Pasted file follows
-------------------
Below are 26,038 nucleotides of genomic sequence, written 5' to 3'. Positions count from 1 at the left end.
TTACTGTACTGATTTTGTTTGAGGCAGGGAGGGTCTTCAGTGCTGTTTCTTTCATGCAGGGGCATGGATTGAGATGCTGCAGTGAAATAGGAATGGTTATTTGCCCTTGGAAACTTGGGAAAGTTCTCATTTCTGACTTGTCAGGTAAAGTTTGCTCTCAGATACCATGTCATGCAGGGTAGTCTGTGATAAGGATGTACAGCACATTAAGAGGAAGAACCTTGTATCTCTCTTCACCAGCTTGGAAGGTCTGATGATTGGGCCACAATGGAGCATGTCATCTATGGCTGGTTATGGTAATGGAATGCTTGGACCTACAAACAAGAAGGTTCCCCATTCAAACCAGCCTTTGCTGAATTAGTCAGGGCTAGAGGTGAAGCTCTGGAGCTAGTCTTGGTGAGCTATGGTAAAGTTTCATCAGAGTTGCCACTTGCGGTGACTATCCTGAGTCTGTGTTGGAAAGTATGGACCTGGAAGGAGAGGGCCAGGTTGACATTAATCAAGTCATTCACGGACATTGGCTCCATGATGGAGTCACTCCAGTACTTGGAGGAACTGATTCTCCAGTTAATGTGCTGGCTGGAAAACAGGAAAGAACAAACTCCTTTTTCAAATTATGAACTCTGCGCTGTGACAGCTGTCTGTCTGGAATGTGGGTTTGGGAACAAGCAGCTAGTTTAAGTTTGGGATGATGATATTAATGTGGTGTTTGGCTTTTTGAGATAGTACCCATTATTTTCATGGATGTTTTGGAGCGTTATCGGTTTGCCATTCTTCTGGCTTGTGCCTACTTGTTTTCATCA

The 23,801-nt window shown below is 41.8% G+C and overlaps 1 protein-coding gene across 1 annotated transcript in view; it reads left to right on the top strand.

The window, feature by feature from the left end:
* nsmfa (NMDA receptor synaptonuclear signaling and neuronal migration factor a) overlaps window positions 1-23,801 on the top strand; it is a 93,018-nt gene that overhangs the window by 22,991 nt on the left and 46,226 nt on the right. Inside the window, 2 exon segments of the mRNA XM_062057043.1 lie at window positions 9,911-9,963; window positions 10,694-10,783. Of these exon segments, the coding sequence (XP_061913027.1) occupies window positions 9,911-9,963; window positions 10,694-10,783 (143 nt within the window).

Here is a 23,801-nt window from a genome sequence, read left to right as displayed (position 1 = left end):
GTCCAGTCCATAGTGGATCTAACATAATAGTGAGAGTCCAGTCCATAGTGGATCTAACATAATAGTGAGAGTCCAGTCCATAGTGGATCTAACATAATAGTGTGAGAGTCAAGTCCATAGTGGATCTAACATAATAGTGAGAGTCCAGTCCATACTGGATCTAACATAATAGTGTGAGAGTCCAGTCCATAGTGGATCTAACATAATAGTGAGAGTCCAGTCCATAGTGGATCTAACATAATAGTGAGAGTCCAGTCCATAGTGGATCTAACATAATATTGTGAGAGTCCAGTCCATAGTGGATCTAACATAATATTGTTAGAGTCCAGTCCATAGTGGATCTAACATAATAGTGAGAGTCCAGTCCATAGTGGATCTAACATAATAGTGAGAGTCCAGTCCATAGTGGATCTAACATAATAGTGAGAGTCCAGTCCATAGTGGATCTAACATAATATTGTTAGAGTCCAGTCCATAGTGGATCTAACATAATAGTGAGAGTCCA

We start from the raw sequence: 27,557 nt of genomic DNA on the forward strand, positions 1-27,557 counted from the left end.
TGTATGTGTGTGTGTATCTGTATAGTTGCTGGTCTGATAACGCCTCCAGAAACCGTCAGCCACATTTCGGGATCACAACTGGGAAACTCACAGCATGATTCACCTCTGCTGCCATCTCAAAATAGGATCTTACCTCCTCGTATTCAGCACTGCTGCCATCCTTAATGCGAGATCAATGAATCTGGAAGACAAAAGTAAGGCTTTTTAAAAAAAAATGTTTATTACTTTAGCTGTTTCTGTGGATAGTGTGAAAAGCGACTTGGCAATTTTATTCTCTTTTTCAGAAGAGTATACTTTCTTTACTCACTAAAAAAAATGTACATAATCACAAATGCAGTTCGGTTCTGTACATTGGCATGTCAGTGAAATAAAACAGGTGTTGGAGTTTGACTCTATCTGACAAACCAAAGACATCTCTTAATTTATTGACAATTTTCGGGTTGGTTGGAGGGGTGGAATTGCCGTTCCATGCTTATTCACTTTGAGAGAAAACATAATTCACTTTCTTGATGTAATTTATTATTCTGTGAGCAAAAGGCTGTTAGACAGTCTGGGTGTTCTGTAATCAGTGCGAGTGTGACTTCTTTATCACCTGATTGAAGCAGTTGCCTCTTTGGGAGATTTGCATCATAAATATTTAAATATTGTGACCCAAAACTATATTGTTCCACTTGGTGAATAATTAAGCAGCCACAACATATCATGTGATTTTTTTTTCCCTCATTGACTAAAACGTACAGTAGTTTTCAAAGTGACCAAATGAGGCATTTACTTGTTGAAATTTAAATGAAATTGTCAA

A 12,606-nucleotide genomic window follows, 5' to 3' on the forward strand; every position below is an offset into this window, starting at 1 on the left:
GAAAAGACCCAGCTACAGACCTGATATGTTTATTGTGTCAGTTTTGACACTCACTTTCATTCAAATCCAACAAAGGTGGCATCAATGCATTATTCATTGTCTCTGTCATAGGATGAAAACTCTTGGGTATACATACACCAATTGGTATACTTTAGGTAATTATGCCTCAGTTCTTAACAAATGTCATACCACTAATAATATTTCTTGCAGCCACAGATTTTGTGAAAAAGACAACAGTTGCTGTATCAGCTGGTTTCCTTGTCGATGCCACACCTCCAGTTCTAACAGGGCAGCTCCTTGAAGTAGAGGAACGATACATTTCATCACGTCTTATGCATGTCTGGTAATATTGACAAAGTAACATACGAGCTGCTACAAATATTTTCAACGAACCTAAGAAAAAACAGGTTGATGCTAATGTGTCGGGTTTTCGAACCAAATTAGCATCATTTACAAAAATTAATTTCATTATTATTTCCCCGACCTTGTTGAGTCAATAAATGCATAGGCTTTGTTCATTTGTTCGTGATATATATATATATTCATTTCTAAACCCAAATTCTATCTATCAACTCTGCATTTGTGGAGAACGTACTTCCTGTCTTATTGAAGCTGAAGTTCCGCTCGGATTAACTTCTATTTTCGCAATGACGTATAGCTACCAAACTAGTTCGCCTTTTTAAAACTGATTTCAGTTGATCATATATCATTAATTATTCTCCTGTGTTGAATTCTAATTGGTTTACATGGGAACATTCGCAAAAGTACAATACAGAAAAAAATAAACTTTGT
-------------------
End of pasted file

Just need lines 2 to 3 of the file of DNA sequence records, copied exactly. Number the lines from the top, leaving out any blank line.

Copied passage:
TTACTGTACTGATTTTGTTTGAGGCAGGGAGGGTCTTCAGTGCTGTTTCTTTCATGCAGGGGCATGGATTGAGATGCTGCAGTGAAATAGGAATGGTTATTTGCCCTTGGAAACTTGGGAAAGTTCTCATTTCTGACTTGTCAGGTAAAGTTTGCTCTCAGATACCATGTCATGCAGGGTAGTCTGTGATAAGGATGTACAGCACATTAAGAGGAAGAACCTTGTATCTCTCTTCACCAGCTTGGAAGGTCTGATGATTGGGCCACAATGGAGCATGTCATCTATGGCTGGTTATGGTAATGGAATGCTTGGACCTACAAACAAGAAGGTTCCCCATTCAAACCAGCCTTTGCTGAATTAGTCAGGGCTAGAGGTGAAGCTCTGGAGCTAGTCTTGGTGAGCTATGGTAAAGTTTCATCAGAGTTGCCACTTGCGGTGACTATCCTGAGTCTGTGTTGGAAAGTATGGACCTGGAAGGAGAGGGCCAGGTTGACATTAATCAAGTCATTCACGGACATTGGCTCCATGATGGAGTCACTCCAGTACTTGGAGGAACTGATTCTCCAGTTAATGTGCTGGCTGGAAAACAGGAAAGAACAAACTCCTTTTTCAAATTATGAACTCTGCGCTGTGACAGCTGTCTGTCTGGAATGTGGGTTTGGGAACAAGCAGCTAGTTTAAGTTTGGGATGATGATATTAATGTGGTGTTTGGCTTTTTGAGATAGTACCCATTATTTTCATGGATGTTTTGGAGCGTTATCGGTTTGCCATTCTTCTGGCTTGTGCCTACTTGTTTTCATCA

The 23,801-nt window shown below is 41.8% G+C and overlaps 1 protein-coding gene across 1 annotated transcript in view; it reads left to right on the top strand.